President Trump awarded a Purple Heart to Army Sgt. 1st Class Alvaro Barrientos on April 22 at Walter Reed Military Medical Center. Barrientos was wounded last month in Afghanistan and lost part of his right leg. (The Washington Post)

On a rainy spring Saturday, President Trump paid a visit to Walter Reed National Military Medical Center, awarding a Purple Heart to a soldier who was wounded last month in Afghanistan.

In his first visit as president to the military hospital in Bethesda, Trump pinned the medal on Army Sgt. 1st Class Alvaro Barrientos, who lost part of his right leg. The Purple Heart recognizes service members who are wounded in combat.

“When I heard about this, I wanted to do it myself,” Trump said. “Congratulations. Tremendous.”

Standing in front of a display marking the facility as the “President's Hospital,” Trump, joined by first lady Melania Trump, posed for photographs with Barrientos and his wife, Tammy.

Before leaving the White House, the president tweeted about the visit.

Presidents often visit the hospital located just nine miles from the White House. Most visits go unannounced.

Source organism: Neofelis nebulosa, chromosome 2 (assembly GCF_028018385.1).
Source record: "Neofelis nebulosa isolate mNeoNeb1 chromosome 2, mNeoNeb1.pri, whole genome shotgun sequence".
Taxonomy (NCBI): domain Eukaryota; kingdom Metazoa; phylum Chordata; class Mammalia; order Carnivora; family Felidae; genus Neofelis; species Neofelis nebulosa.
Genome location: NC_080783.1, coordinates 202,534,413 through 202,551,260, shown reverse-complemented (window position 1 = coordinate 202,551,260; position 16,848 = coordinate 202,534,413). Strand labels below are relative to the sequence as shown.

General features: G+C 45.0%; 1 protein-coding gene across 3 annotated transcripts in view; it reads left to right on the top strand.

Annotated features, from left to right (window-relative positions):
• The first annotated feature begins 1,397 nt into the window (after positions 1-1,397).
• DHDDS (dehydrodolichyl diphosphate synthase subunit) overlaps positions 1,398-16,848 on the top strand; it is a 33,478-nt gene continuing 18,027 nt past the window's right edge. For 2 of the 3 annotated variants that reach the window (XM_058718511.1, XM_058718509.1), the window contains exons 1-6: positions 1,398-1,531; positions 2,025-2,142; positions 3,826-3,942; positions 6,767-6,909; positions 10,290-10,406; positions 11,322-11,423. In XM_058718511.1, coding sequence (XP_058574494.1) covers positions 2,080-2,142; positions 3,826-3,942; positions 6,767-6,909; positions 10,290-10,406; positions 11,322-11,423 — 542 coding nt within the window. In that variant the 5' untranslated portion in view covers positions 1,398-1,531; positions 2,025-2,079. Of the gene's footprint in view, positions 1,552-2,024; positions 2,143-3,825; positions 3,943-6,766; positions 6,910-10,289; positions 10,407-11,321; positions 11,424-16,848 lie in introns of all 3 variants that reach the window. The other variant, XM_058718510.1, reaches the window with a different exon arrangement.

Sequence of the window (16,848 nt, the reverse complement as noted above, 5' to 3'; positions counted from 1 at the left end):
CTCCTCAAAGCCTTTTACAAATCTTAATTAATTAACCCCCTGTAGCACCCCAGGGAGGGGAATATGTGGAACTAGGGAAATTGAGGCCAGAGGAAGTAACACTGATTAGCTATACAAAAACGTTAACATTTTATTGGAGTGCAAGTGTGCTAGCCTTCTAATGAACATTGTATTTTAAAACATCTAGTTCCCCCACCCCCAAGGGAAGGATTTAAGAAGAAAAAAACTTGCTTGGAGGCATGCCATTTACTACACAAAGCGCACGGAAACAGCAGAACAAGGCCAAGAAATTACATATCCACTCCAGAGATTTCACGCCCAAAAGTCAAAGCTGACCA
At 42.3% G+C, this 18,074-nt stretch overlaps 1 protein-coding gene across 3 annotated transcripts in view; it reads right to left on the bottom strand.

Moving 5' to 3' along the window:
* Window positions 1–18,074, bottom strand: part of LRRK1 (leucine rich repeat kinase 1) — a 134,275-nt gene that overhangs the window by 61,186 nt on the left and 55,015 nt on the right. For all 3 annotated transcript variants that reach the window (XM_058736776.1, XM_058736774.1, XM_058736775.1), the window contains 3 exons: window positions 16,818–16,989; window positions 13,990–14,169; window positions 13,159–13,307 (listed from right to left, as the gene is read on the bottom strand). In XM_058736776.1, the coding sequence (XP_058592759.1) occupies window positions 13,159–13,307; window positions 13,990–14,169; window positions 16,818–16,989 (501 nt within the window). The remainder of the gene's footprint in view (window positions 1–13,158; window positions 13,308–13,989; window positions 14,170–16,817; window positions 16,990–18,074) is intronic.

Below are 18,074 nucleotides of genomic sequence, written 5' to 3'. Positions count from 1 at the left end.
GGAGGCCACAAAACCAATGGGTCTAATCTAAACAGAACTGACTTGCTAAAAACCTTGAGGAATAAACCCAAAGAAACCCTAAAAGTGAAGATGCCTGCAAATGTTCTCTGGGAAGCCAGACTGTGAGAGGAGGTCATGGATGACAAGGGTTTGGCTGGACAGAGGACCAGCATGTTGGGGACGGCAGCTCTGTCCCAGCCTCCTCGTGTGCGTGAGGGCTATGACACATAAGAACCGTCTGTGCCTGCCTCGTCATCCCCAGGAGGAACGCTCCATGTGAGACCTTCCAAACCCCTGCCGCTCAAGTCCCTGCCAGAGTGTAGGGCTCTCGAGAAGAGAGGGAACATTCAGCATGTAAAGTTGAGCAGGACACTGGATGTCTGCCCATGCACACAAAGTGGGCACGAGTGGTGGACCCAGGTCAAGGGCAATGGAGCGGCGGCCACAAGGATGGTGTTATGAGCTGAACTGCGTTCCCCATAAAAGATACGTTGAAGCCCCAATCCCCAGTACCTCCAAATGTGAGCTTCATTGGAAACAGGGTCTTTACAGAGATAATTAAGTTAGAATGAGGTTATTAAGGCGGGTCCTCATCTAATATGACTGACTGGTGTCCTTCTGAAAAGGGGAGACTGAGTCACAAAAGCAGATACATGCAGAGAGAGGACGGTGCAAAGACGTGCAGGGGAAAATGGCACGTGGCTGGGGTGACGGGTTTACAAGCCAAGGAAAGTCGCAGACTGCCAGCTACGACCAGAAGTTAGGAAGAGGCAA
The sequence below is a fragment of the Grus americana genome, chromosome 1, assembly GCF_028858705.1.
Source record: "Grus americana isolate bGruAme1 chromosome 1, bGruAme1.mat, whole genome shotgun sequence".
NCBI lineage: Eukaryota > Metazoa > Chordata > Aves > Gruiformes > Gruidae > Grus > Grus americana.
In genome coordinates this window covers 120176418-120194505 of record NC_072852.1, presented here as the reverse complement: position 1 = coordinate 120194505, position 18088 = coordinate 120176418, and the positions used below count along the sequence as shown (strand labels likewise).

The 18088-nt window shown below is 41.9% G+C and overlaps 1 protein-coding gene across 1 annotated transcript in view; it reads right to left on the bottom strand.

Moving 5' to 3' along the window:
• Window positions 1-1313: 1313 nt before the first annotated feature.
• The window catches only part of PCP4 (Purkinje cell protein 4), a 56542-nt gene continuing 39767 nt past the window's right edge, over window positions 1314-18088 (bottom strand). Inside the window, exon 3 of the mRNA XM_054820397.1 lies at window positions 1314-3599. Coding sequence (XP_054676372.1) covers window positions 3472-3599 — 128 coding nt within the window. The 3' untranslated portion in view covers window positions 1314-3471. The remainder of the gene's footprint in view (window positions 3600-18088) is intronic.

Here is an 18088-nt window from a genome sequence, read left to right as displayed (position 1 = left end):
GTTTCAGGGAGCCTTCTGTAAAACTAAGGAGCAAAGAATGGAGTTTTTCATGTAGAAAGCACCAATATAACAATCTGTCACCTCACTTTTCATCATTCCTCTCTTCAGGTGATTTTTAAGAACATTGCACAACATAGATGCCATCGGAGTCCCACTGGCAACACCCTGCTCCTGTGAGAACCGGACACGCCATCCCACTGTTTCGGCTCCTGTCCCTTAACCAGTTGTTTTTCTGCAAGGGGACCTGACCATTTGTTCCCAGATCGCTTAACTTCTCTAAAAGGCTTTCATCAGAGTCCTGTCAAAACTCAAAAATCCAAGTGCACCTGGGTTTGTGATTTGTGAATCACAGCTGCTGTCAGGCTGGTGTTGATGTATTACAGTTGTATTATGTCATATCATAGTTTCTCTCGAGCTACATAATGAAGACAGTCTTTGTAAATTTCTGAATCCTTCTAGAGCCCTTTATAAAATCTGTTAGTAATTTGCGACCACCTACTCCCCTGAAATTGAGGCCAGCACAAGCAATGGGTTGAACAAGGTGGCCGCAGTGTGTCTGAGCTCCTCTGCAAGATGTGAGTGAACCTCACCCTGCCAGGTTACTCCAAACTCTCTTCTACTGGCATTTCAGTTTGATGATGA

While at Walter Reed, Trump was expected to meet privately with other service members receiving treatment.

Trump otherwise had a quiet Saturday in Washington, unlike the previous two weekends, which he spent at his Florida resort, Mar-a-Lago.

He also issued a statement on Saturday marking Earth Day.

Even though thousands of protesters gathered in Washington for the March for Science, an event organized to draw attention to the threat of climate change, the president's statement made no mention of climate change. Instead, he defended his administration's actions to boost economic growth, which he said "enhances environmental protection."

“We can and must protect our environment without harming America’s working families,” Trump said. “That is why my Administration is reducing unnecessary burdens on American workers and American companies, while being mindful that our actions must also protect the environment.

“Rigorous science is critical to my Administration’s efforts to achieve the twin goals of economic growth and environmental protection,” he added. “My Administration is committed to advancing scientific research that leads to a better understanding of our environment and of environmental risks.”